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In Northern Kentucky, Understanding Context is Key to Fixing Workforce Pipeline

Last month Gateway Community and Technical College released a report to the community on their role in “Increasing the Advanced Manufacturing Talent Highway.” In response to the report, the current Gateway Board Chair was asked to comment in an Enquirer column, (“Gateway needs more students in high tech manufacturing”) written by Amanda Van Benschoten. He said, "The region is counting on us to deliver on our commitments. The community is looking to us (Gateway) for leadership on this important issue....”
In Northern Kentucky, we have leaders that are committed to addressing this problem through learning from past experiences, because understanding the context of how and why we got here is crucial to solving our workforce problems. 
The impact the recession had on the workforce pipeline, the negative perception of Adv. Manufacturing by the public, as well as how the state has decided to fund our post-secondary institutions, have all played a role in creating the hole we are in. It is going to take the entire community, working together, to dig us out. 
How bad is our current workforce situation?
A local manufacturer that employs thousands of people in our region recently told me his company is hiring engineers from outside the country because they can’t find enough qualified candidates here. 
This was a private discussion, and he was truly concerned for our region. 
During my first meeting with Trey Grayson after he was named President of the NKY Chamber, I told him addressing the region’s workforce issues was going to be one of his biggest challenges early on. Leading up to Trey’s arrival, I’d met with businesses from around the region as the Chamber’s Interim President, and heard that kind of story over and over. 
I would hear, by and large, people were happy with the programs at Gateway. They didn’t have a problem with teachers or facilities. No, the big concern was the lack of students in the pipeline. The numbers just aren’t enough to meet the projected need.
How did we get here?
After two years (2008-2009) of story after story on how manufacturers were laying people off, it became exceedingly difficult to get students into the pipeline. Why go into a field that not only isn’t hiring, but is letting people go? 
Flash back to 2010 and ask a group of parents if they would even consider encouraging their child to go into Adv. Manufacturing? I think the majority would answer “No”. 
And it wasn’t just because of the layoffs and the recession. It was also because manufacturing still had a stigma of being a less than desirable career. That stigma continues today. 
It is a shame, because Adv. Manufacturing today is a highly technical, highly lucrative career choice. 
But even after new apprenticeships, increased salaries, paying student fees, etc., even after a number of 
columns and stories, even after some high school visits, the messaging still isn’t getting through. 
And where is our state’s commitment to solving the workforce problem?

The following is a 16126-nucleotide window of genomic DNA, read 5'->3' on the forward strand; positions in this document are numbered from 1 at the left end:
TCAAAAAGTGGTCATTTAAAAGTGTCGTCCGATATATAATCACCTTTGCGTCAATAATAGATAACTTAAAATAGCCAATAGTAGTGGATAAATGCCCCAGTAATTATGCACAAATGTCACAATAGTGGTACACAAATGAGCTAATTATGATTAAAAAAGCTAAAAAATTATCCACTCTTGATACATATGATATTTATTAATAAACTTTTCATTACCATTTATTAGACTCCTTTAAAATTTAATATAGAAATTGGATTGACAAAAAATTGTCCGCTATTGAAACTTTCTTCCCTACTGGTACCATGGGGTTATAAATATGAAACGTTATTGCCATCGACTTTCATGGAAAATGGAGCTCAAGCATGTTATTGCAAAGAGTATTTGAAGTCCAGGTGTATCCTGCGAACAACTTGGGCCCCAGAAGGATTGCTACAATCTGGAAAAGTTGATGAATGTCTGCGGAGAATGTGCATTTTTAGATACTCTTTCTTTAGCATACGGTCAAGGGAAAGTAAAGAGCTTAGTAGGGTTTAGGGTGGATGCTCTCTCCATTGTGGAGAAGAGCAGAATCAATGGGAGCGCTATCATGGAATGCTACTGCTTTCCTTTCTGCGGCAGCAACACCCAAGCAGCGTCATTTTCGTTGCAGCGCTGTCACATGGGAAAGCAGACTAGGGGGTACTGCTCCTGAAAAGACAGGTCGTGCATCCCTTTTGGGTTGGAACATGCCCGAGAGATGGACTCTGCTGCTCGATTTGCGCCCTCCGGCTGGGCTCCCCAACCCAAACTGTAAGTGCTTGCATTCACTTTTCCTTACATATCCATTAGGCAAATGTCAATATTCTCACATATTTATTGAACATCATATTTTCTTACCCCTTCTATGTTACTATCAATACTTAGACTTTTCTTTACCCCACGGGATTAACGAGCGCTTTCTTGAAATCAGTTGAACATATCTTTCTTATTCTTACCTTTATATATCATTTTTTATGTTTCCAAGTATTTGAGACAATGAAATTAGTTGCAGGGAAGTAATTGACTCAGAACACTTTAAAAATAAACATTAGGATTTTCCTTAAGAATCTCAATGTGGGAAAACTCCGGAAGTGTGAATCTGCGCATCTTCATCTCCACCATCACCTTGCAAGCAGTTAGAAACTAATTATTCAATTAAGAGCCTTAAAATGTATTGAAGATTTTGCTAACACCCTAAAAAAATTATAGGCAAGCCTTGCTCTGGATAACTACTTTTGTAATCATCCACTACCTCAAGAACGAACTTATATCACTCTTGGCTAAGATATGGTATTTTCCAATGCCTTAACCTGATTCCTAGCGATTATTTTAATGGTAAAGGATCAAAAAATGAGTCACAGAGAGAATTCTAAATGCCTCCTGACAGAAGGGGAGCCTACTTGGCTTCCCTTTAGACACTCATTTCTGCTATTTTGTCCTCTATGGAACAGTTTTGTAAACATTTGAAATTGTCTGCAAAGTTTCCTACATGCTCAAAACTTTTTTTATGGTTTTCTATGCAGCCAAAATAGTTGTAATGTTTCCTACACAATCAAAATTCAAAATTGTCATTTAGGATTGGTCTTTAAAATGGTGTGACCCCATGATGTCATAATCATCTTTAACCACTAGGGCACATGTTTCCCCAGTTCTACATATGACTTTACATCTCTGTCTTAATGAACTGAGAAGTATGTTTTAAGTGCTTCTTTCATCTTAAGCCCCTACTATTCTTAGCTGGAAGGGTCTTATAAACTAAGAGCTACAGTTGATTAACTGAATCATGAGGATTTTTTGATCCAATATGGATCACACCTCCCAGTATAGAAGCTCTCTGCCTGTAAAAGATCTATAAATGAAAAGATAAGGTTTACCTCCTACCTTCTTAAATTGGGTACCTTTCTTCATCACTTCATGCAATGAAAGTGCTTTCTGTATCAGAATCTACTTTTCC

Ten years ago, a little less than half of Gateway’s budget came from state funding. My last year on the Gateway Board that number had dropped to less than 20%. 
While tuition increases over time made the news, people seemed to overlook the fact that our Kentucky community college system (KCTCS) receives significantly less per student than any of the other post-secondary institutions in our state. 
As a community, we still aren’t doing enough. 
We aren’t consistently meeting with parent groups, students, counselors, etc. We aren’t using our collective resources to run ads on changing public perception of manufacturing, and to inform them that manufacturing in Northern Kentucky is booming. 
We need to tell the story of how students can enter an apprenticeship program, and after 4 years be making over $50,000 a year with no student debt! We need to explain that Adv. Manufacturing isn’t a dirty shop floor anymore. It is cutting metal with lasers, using computers. 
Solving this challenge is bigger than Gateway Community and Technical College, or any of the other schools in our region. It is going to take a community wide effort to solve this workforce pipeline issue. 
All the organizations involved with workforce are going to have to collaborate together with a cohesive regional workforce effort.
In addition, we need every elected official, at every opportunity, to highlight our workforce needs and opportunities. We need our state and federal officials to make public policy decisions that help students navigate their way to the certifications and degrees they need to become employed in the fields our employers need. 
Using a basketball analogy, we need a “full court press” on informing the public about the workforce situation. Understanding the context of how and why we got here, we can collectively attack the problem. 
The bottom line is this, if we don’t address our workforce issues, we are all going to lose. But if we, as a region, pull our collective efforts and resources together to focus on filling the pipeline, we can be the national model that thrives with innovation, talent and prosperity.
Brent Cooper is President/Owner of C-Forward, Inc.  He is a past Chair of the NKY Workforce Investment Board, a past Chair of the NKY Chamber, and a past member of the Gateway Community & Technical College Board of Directors